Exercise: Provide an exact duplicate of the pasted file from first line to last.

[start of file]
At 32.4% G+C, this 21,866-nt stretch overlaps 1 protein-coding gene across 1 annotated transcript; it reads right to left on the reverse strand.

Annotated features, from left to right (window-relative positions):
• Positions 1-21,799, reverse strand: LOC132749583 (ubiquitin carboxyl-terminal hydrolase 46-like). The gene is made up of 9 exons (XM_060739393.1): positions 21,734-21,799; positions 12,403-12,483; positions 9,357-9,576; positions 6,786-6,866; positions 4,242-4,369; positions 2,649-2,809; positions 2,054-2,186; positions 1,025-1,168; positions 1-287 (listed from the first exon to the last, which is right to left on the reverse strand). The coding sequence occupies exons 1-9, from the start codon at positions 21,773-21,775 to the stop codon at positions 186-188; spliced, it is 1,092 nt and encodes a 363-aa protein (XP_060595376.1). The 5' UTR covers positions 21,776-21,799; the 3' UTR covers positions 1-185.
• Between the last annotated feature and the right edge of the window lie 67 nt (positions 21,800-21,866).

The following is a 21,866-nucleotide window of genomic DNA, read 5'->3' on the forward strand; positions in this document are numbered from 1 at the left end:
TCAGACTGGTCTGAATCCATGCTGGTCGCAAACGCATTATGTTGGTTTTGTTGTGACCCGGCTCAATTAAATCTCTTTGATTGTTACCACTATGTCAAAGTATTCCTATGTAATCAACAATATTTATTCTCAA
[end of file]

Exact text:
At 32.4% G+C, this 21,866-nt stretch overlaps 1 protein-coding gene across 1 annotated transcript; it reads right to left on the reverse strand.

Annotated features, from left to right (window-relative positions):
• Positions 1-21,799, reverse strand: LOC132749583 (ubiquitin carboxyl-terminal hydrolase 46-like). The gene is made up of 9 exons (XM_060739393.1): positions 21,734-21,799; positions 12,403-12,483; positions 9,357-9,576; positions 6,786-6,866; positions 4,242-4,369; positions 2,649-2,809; positions 2,054-2,186; positions 1,025-1,168; positions 1-287 (listed from the first exon to the last, which is right to left on the reverse strand). The coding sequence occupies exons 1-9, from the start codon at positions 21,773-21,775 to the stop codon at positions 186-188; spliced, it is 1,092 nt and encodes a 363-aa protein (XP_060595376.1). The 5' UTR covers positions 21,776-21,799; the 3' UTR covers positions 1-185.
• Between the last annotated feature and the right edge of the window lie 67 nt (positions 21,800-21,866).

The following is a 21,866-nucleotide window of genomic DNA, read 5'->3' on the forward strand; positions in this document are numbered from 1 at the left end:
TCAGACTGGTCTGAATCCATGCTGGTCGCAAACGCATTATGTTGGTTTTGTTGTGACCCGGCTCAATTAAATCTCTTTGATTGTTACCACTATGTCAAAGTATTCCTATGTAATCAACAATATTTATTCTCAA